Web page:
Fig. 3
figure3

Forest plot of effect of dental caries on OHRQoL among children

Periodontal disease and OHRQoL

Three cross-sectional studies conducted in upper middle-income countries assessed the association between periodontal disease and OHRQoL among children [39, 46, 47]. They were published from 2010 to 2014, and the sample size ranged from 286 to 1134. All three studies of high quality. Periodontal disease was significantly associated with poor OHRQoL in children (OR = 1.15, 95% CI = 1.12, 1.18) (Fig. 4).

Fig. 4
figure4

Forest plot of effect of periodontal disease on OHRQoL among children

Demographic and socioeconomic characteristics

Children’s age and OHRQoL among children

Two cross-sectional studies conducted in upper middle-income evaluated the association between low children’s age (3–5 years vs. > 5 years) and OHRQoL [43, 44]. These studies were published from 2011 to 2012, and the sample size ranged from 260 to 638. The two studies were of high quality, and one research was categorized as poor quality. Children aged 3, 4 and 5 years were 2.00, 2.13 and 3.68 times more likely to have poor OHRQoL (OR = 2.00, 95% CI = 1.42, 2.57; OR = 2.13, 95% CI = 1.50, 2.76; and OR = 3.68, 95% CI = 2.20, 5.17) than children with 5 years-old (Figs. 5, 6 and 7).

Fig. 5
figure5

Forest plot of effect of children aged 3 on OHRQoL among children

Fig. 6
figure6

Forest plot of effect of children aged 4 on OHRQoL among children

Fig. 7
figure7

Forest plot of effect of hildren aged 5 on OHRQoL among children

Gender and OHRQoL

Three cross-sectional studies conducted in upper middle-income countries [6, 39, 46] examined the association between gender and OHRQoL among children. The studies were published from 2010 to 2013, and the sample size ranged from 286 to 792. Two studies had high quality. There was a positive association between gender (girls vs. boys) and poor OHRQoL among children. Female children were 1.14 times more likely to have poor OHRQoL than male children (OR = 1.13, 95% CI = 1.09, 1.17) (Fig. 8).

Fig. 8
figure8

Forest plot of effect of gender on OHRQoL among children

Family income and OHRQoL

Four cross-sectional studies carried out in upper middle-income countries (Brazil) evaluated the relationship between family income and OHRQoL among children. These studies were conducted between 2010 to 2014, and the sample sizes ranged from 286 to 1134 with a high-quality structured approach. All studies considered the threshold of $70 per month to classify the participants as low- (<$70) and high-family income (≥$70). Children from low-income families (< 70$) were 1.16 times more likely to have poor OHRQoL (OR = 1.16, 95% CI = 1.11, 1.21) (Fig. 9).

Fig. 9
figure9

Forest plot of effect of family income on OHRQoL among children

Maternal education and OHRQoL

Four cross-sectional studies [6, 40, 46, 47] carried out in upper middle-income countries evaluated the association between maternal education and OHRQoL among children. The studies were published from 2010 to 2014, and the sample size ranged from 515 to 1134. Three studies were considered of high quality. Lower maternal education (≤ 6 years of schooling) was significantly associated with poor OHRQoL (OR = 1.12, 95% CI = 1.00, 1.23) (Fig. 10).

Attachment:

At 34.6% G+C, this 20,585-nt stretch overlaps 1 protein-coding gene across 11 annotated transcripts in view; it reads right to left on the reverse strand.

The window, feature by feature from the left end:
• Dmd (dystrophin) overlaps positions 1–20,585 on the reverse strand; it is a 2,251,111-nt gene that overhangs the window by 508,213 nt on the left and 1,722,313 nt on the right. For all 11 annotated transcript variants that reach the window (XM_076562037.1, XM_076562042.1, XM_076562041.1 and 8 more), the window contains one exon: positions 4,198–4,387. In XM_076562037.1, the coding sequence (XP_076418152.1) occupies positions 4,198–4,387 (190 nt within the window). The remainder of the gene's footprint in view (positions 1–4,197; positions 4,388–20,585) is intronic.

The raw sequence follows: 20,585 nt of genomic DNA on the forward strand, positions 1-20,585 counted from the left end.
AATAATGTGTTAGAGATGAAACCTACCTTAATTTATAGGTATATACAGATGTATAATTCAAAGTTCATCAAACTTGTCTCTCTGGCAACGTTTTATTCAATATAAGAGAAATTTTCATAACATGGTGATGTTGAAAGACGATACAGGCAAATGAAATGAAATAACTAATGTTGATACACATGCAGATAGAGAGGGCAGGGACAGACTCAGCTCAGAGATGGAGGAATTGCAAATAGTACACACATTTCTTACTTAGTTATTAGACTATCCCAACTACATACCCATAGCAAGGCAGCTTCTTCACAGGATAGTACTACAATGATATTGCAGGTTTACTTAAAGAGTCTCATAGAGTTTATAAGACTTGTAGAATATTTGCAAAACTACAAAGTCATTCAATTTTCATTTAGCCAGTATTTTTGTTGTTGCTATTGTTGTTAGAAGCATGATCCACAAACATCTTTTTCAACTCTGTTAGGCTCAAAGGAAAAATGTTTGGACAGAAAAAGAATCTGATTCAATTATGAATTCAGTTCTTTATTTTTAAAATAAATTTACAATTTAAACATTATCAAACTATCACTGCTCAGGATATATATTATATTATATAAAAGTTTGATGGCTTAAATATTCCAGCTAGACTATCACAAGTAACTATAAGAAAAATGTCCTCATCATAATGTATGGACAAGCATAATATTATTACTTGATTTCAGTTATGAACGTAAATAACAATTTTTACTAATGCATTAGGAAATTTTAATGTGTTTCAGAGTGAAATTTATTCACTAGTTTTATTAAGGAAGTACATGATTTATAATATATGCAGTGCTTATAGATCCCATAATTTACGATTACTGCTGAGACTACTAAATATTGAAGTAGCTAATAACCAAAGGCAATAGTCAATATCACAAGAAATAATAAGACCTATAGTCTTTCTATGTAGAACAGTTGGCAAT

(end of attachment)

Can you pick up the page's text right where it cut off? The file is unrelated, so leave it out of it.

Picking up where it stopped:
Fig. 10
figure10

Forest plot of effect of maternal education on OHRQoL among children

Assessment of heterogeneity

Heterogeneity between studies was observed on the meta-analysis of dental caries (I2 = 83.5%, P < 0.001), family income (I2 = 51.1%, P = 0.046) and maternal education (I2 = 89.2%, P < 0.001) with OHRQoL. The meta regression analysis showed that country’s HDI (C = 1.45, p value = 0.03), study’s sample size (C = 2.32, p value < 0.001), year of study (C = 1.48, p value < 0.001) and age of children (C = 1.57, p value < 0.001) were significant characteristics that influenced the observed heterogeneities (Fig. 11).

Fig. 11
figure11

Meta-regression analysis for determine association between poor quality of life with HDI (a), sample size (b) and year of implication (c), children age (d)

Publication bias

Begg’s test and Egger’s tests showed evidence of publication bias (Begg’s test: P < 0.001; Egger’s test: P < 0.001) (Fig. 12). According to publication bias test, a significant publication bias among studies was noted (C = 2.38; P-value = 0.001) (Fig. 12). Therefore, metatrim analysis was performed in order to remove the effect of publication bias on the pooled OR. The meta-trim analysis revolved that the pooled OR 0.17 (95%CI, 0.13–0.21) in the random effect model (Fig. 13).

Fig. 12
figure12

Determine publication bias by Beggs (a) and Egger’s (b) tests

Fig. 13
figure13

Meta trim plot for determine pooled OR without publication bias

Discussion

This study aimed to examine the possible relationship of oral health conditions, demographics and socioeconomic characteristics with OHRQoL in children.

Our findings suggest that poor oral health status, greater age, female gender and worse socioeconomic status were significantly associated with poor OHRQoL. These results are in accordance with previous research [43, 48, 49] that showed a correlation between socio-economic status, clinical status and OHRQoL in preschool children [25, 43]. In this study, children’s poor OHRQoL was strongly correlated with lower levels of maternal education (≤ grade 6). Piovesan et al. suggested that low household income was a risk factor for poor OHRQoL in children [46]. Besides, lower paternal and maternal educational level were associated with poor OHQoL of their children [46]. Female gender was also associated with poor OHRQoL, which is in agreement with previous studies [39, 46]. The possible explanation for this finding is the poor self-esteem and poor self-perception of oral health and body image among girls compared with boys [50,51,52]. According to Honkala et al. [53], female gender is significantly correlated with frequency of tooth brushing, and self-esteem among schoolchildren was also associated with a high socioeconomic status of the family. Foster Page et al. [52] reported that gender’s psychosocial characteristics can affect OHRQoL.

Moreover, a negative association between orthodontic treatment need and function limitation dimension of CPQ11–14 was reported. Functional limitation is composed of three items that assesses difficulty in eating and eating hot and cold foods; taken longer to eat a meal; difficulty in biting or chewing firm foods (e.g. apples, corn on the cob, steak); difficulty in opening the mouth wide; problems with pronouncing some words; difficulty with eating favorite foods; difficulty with drinking through a straw [50, 51]. Another research revealed that orthodontic treatment need was associated with poor OHRQoL and dental aesthetics [50].